Opening reflection (taken from Magnificat magazine, www.magnificat.com): Perhaps the most scandalous thing about the parable of the rich man is that the sore-ridden beggar “lying at his door” was not some anonymous, faceless stranger, for the first one to speak the name of the “poor man” – “Lazarus” – was the rich man! “Woe to the complacent in Zion,” for their complacency not only deprives the poor of what they need – it goes so far as to deny their very humanity, their personal dignity. To steer clear of this temptation, we “pursue righteousness, devotion, faith, love, patience and gentleness.” “The King of kings and Lord of lords” dwells in unapproachable light – a light that He shares with us so that we will approach the poor who dwell with us.
(This weekend's Scripture readings are available in the New American Bible translation at the Vatican’s English website at http://www.vatican.va/archive/ENG0839/_INDEX.HTM.)
First Reading: Amos 6:1a, 4-7 (Revised Standard Version)
A reading from the book of the prophet Amos.
Thus says the LORD, the God of hosts:
"Woe to those who are at ease in Zion!
Woe to those who lie upon beds of ivory,
and stretch themselves upon their couches,
and eat lambs from the flock,
and calves from the midst of the stall;
who sing idle songs to the sound of the harp,
and like David invent for themselves instruments of music;
who drink wine in bowls,
and anoint themselves with the finest oils,
but are not grieved over the ruin of Joseph!
Therefore they shall now be the first of those to go into exile,
and the revelry of those who stretch themselves shall pass away."
The word of the Lord. Thanks be to God.
Meditation: Last weekend's meditations presented the background of Amos and his prophecies. He spoke during a time when the divided Israelite kingdoms were experiencing great prosperity. Though he mainly preached in the Northern Kingdom of Israel, the first verse of this reading – which refers to “Zion,” meaning Jerusalem – indicates that his warnings applied to the Southern Kingdom of Judah as well. (An omitted verse following the “Zion” verse confirms that all Israel, north and south, was the target of this particular passage.)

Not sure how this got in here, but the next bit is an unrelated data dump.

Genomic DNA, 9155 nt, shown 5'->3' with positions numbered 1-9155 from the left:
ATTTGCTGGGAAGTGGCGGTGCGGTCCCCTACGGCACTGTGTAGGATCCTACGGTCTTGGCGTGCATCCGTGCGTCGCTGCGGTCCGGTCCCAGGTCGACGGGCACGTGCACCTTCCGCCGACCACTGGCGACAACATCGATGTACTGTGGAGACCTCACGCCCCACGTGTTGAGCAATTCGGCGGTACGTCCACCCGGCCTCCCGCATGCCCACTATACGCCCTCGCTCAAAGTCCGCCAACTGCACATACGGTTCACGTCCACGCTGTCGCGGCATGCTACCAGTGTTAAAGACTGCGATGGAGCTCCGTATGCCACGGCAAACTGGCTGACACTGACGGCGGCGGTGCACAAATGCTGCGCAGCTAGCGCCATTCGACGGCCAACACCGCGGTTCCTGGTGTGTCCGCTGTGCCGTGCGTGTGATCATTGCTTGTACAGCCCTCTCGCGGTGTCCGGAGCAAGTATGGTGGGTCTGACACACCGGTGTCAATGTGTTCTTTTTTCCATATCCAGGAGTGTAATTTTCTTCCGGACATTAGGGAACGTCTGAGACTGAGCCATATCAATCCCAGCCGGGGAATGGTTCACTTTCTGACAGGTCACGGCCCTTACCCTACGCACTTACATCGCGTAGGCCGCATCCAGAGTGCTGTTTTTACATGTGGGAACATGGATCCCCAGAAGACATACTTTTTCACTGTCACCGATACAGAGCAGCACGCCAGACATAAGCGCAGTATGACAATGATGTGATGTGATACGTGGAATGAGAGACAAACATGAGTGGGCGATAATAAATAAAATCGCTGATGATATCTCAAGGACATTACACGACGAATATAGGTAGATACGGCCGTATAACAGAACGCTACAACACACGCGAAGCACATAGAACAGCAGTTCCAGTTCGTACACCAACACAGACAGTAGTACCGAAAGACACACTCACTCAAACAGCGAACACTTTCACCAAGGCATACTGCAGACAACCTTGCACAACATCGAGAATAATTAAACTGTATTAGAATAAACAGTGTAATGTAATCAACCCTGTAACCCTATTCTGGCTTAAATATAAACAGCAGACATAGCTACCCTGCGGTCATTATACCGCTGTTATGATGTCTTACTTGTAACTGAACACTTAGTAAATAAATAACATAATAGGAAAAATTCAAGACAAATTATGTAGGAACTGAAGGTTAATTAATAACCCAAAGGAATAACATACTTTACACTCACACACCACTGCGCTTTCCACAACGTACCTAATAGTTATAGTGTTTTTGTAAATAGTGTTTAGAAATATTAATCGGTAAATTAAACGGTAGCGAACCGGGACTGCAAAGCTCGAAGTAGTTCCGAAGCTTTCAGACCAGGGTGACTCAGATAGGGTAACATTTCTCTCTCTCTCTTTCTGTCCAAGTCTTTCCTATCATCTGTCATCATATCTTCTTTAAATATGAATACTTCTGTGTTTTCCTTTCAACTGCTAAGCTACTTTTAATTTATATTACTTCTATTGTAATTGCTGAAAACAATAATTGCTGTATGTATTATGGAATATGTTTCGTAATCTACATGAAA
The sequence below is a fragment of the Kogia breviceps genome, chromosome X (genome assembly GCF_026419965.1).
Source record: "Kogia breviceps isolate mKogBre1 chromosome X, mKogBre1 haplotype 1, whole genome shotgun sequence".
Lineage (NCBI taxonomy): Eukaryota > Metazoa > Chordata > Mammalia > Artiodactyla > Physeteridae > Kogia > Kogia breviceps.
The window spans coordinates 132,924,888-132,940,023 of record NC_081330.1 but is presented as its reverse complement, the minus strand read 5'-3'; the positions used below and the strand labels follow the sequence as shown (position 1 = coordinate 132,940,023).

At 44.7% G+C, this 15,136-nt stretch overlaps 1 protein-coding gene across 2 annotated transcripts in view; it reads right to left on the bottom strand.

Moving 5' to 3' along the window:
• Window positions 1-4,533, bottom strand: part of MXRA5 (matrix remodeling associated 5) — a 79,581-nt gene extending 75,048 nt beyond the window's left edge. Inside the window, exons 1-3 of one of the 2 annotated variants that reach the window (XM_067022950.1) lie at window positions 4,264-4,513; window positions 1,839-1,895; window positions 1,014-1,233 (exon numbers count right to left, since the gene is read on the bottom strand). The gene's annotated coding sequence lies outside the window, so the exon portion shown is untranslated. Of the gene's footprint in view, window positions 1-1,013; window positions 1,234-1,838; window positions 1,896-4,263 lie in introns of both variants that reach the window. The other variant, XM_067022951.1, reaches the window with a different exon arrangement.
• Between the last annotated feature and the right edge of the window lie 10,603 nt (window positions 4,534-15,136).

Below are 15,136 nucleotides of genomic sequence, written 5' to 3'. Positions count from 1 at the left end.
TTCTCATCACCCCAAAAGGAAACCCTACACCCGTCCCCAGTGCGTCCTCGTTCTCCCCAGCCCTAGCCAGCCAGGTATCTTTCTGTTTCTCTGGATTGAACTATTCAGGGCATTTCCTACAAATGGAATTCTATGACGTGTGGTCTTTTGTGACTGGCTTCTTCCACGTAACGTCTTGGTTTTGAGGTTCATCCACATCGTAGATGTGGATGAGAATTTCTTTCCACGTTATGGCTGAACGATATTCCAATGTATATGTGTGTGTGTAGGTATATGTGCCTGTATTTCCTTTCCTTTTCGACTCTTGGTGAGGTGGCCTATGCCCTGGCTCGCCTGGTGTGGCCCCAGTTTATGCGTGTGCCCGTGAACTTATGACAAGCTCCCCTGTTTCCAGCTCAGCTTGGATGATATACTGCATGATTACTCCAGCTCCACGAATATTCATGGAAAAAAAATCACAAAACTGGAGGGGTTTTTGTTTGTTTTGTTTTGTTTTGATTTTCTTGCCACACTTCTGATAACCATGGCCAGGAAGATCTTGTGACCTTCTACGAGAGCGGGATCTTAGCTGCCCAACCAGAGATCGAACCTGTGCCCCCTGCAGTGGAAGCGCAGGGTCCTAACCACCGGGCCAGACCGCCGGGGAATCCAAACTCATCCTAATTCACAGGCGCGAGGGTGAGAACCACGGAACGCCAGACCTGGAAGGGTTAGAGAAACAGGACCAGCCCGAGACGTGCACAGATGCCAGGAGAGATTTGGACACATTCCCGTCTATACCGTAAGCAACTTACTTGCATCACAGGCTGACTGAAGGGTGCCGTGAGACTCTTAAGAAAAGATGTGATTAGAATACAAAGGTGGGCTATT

God, speaking through Amos, is disgusted with the spectacle presented by the well-to-do of both kingdoms. They are enjoying the pleasures of food and entertainment without a care in the world – an attitude not unlike that of their forebears during the glory days of King Solomon. Now, as then, the wealthy Israelites and the ruling class have forgotten their duties to their poorer brothers and sisters. Worse, they don't seem to care.
The term “collapse of Joseph” suggests that the moral and economic decay was greater in the Northern Kingdom, since the tribes descended from Joseph's two sons – Manasseh and especially Ephraim – dominated the 10 northern tribes. Indeed, the north had been consistently unfaithful, even idolatrous, since it rebelled against David's house, declared independence and set up golden calves (of all choices!) to keep the people from traveling to Jerusalem and the Temple to worship. But though Judah had remained more or less faithful to God, were the people of the south sufficiently concerned about their own poor or the spiritual state of their separated brethren? Amos strongly suggests that the answer is “no.”
In any case, the judgment Amos delivers is directed mainly at the upper crust of both kingdoms. They would be the first exiled from the Promised Land when God permitted their powerful neighbors to take control of Palestine. And it came to pass. Only half a century after Amos, Assyria conquered the 10 northern tribes, exiled their one-time rich and powerful and left the poorer Israelites behind. (Other people, sent from Assyria to replace the exiles, would intermarry with the northern remnant to form the Samaritans of Jesus' day.) And, in time, Nebuchadnezzar of Babylon would cart off Judah's ruling class, destroy the Temple and Jerusalem and leave the poorest Judeans behind.
The “wanton revelry” indeed did cease. Only when Israel returned to Yahweh would Zion be restored.
Second Reading: 1 Timothy 6:11-16
A reading from the first letter of St. Paul to Timothy.
But as for you, man of God, shun all this; aim at righteousness, godliness, faith, love, steadfastness, gentleness. Fight the good fight of the faith; take hold of the eternal life to which you were called when you made the good confession in the presence of many witnesses. In the presence of God who gives life to all things, and of Christ Jesus who in his testimony before Pontius Pilate made the good confession, I charge you to keep the commandment unstained and free from reproach until the appearing of our Lord Jesus Christ; and this will be made manifest at the proper time by the blessed and only Sovereign, the King of kings and Lord of lords, who alone has immortality and dwells in unapproachable light, whom no man has ever seen or can see. To him be honor and eternal dominion. Amen.
The word of the Lord. Thanks be to God.